At its heart, writing is communication, and communication is something humans simply do. It should feel simple and natural, but the actual experience of sitting down to write can raise some unexpected obstacles. Suddenly, we don’t know how to phrase something any more. We flounder for ways to explain concepts that flow from us so easily in conversation. We wrestle with what to include and end up writing long rambling explanations of the things everyone understands, then condense the important stuff into a few abstract remarks.
Why is this happening? I know you can communicate. I hear you explain your ideas on the phone and I see your brilliance in action, and I can’t wait to read about everything you know so that I can start applying all that expertise… and then the invisible wall descends. Your fluid language evaporates. The ideas you know so intimately scatter like dreams.
Writing is different. Sometimes that’s because you’ve had a bad experience of it. Maybe school penalised you for not writing the way they wanted or taught you that this is a specialist thing that special writer-people do. Maybe you’re dyslexic and your teachers thought correct spelling and grammar mattered more than your flow of ideas and your wonderful turns of phrase. Maybe your previous struggles with it have gradually grown on top of each other, until they feel like a wall of negativity between you and your ideas. All of that comes after the fact of the biggest difference, though. In writing, an essential element of communication is missing: the other person. You’re sitting there with all the fluid ability to communicate and all the ideas, wondering why it’s not working, wondering what’s missing – but it’s not communication unless it’s to someone.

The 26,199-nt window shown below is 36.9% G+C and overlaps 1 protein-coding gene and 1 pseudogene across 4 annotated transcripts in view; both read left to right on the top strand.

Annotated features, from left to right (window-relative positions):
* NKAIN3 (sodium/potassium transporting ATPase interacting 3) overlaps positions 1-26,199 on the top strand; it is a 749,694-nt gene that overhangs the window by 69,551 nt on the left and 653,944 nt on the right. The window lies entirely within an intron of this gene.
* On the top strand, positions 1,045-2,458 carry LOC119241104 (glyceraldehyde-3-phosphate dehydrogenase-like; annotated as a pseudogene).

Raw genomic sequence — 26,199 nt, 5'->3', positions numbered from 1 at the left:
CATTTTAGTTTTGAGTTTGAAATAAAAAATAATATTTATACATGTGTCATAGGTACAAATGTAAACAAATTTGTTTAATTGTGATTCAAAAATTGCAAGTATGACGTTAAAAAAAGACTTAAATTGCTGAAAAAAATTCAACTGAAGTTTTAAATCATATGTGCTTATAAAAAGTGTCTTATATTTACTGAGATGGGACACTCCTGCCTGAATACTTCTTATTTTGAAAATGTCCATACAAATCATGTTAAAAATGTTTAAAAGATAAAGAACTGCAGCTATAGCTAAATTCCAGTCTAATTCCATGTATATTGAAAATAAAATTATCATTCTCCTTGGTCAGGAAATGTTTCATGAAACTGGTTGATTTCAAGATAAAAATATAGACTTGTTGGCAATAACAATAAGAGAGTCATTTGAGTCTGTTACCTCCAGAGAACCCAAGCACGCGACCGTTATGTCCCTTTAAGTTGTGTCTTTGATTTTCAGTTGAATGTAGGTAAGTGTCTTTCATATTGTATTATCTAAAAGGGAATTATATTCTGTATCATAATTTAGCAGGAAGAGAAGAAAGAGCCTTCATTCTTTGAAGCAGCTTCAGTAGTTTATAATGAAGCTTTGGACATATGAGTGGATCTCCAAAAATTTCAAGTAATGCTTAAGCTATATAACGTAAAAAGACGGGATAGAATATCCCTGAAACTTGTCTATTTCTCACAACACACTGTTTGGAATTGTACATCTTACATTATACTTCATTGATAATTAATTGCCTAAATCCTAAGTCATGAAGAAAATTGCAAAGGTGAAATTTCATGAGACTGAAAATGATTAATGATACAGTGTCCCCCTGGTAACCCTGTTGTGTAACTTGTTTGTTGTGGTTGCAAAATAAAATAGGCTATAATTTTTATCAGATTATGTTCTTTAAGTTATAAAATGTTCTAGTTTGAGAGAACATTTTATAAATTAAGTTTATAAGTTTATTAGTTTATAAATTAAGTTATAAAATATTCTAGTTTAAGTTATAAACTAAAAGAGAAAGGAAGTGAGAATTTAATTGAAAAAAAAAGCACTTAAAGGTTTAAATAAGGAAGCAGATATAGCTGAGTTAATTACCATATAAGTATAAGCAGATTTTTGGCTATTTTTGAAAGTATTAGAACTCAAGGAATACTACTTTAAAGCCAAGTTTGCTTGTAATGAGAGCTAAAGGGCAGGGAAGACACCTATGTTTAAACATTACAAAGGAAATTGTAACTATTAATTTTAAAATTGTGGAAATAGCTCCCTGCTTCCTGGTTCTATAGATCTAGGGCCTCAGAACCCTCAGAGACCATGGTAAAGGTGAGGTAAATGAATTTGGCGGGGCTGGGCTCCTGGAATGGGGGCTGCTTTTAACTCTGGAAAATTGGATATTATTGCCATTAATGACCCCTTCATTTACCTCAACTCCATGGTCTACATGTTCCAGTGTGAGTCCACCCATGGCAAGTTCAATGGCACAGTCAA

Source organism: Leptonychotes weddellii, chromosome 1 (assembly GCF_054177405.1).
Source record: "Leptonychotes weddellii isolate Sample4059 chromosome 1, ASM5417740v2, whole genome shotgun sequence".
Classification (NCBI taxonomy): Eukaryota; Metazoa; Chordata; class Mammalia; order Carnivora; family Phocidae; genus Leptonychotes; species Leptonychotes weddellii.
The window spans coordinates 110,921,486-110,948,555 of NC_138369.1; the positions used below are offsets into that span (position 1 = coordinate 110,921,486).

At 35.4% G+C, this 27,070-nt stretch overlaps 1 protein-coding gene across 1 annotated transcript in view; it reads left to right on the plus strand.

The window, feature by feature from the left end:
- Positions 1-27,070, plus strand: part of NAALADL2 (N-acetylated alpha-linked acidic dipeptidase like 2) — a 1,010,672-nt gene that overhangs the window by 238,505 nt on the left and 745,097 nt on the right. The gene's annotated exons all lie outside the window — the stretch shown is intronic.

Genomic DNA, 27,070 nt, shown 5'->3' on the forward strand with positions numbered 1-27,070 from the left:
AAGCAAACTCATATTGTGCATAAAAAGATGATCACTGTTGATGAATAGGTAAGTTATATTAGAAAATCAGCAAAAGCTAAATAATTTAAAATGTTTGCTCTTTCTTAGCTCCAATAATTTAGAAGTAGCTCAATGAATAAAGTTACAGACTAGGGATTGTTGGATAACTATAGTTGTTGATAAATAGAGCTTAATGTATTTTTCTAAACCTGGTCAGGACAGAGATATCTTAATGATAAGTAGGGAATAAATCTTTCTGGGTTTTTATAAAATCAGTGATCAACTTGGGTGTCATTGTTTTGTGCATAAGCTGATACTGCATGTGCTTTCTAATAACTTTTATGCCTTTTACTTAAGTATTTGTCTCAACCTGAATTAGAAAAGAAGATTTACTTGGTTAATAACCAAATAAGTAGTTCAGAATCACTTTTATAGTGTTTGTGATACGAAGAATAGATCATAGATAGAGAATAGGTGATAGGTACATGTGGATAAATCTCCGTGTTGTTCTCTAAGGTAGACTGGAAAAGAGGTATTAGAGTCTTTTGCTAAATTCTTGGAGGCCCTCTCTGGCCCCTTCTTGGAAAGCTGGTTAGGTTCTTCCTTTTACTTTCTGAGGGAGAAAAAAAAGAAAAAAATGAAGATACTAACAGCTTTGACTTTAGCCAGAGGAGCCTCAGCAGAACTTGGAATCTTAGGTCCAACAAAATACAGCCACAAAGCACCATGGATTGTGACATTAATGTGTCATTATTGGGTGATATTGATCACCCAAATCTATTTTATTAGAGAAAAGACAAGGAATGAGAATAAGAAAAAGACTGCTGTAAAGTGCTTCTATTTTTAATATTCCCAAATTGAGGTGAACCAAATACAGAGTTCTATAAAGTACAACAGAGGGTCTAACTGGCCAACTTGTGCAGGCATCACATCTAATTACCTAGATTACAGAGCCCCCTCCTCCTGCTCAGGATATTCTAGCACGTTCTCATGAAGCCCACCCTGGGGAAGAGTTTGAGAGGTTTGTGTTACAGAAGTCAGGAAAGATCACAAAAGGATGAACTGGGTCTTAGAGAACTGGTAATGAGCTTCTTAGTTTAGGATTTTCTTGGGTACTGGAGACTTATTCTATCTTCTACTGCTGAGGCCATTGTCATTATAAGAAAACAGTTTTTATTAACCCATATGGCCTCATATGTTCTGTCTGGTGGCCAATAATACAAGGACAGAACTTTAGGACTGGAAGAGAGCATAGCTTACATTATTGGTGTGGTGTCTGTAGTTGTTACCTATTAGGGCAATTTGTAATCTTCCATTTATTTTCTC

Writing books and blogs often stress the importance of keeping the reader in mind and I have my own tips for how to think about what your readers want and remember who your readers are. This treats the reader as a special add-on, though: a technique to hone your prose, not the crux and the crucible of everything you’re doing. Don’t just “think about your reader”: write for your reader.
Recently, one of my friends was struggling with his novel. He knew what he wanted to happen and the approximate shape of what he was going to write; his prose is impeccable, like a crystal knife cutting through smoke by the light of a street lamp; but the writing wasn’t happening. We made an agreement: he’d write for me. Every day, he’d send me his previous day’s writing and I’d read it and respond. We were in opposite time zones, so every morning I’d wake up to my latest instalment, read it over coffee in bed, then zip back an email to him. I wasn’t there to criticise or give feedback: just to be an active reader. Suddenly, he was writing in full flow again. The problem wasn’t his content or his prose: he just needed a reader.
The best way to practise writing for your reader is to actually do it. Pull out your client list of everyone you’ve helped and worked with. What did you do with them? What topic did you cover with most of them? Pick one small topic that most of them needed help with, then pick one client you especially like who struggles with that. Write a coaching section for that client, which you’ll send them as an email or a PDF. Follow the four quarters of well-rounded coaching to structure it, but write it for that client. This exercise will do more for your content, your writing flow and your style than you can imagine. And the real secret is: you can write an entire book like this, treating each section as a gift or a love-letter to a particular client. Because that’s how we really communicate: with other people.
Do this as an exercise, then send it to your client. You can also blog it or make it as a PDF to send to other clients, as added value and help. You can even write the entire content of your book like this, as gifts to clients, then work the content into finished-book shape.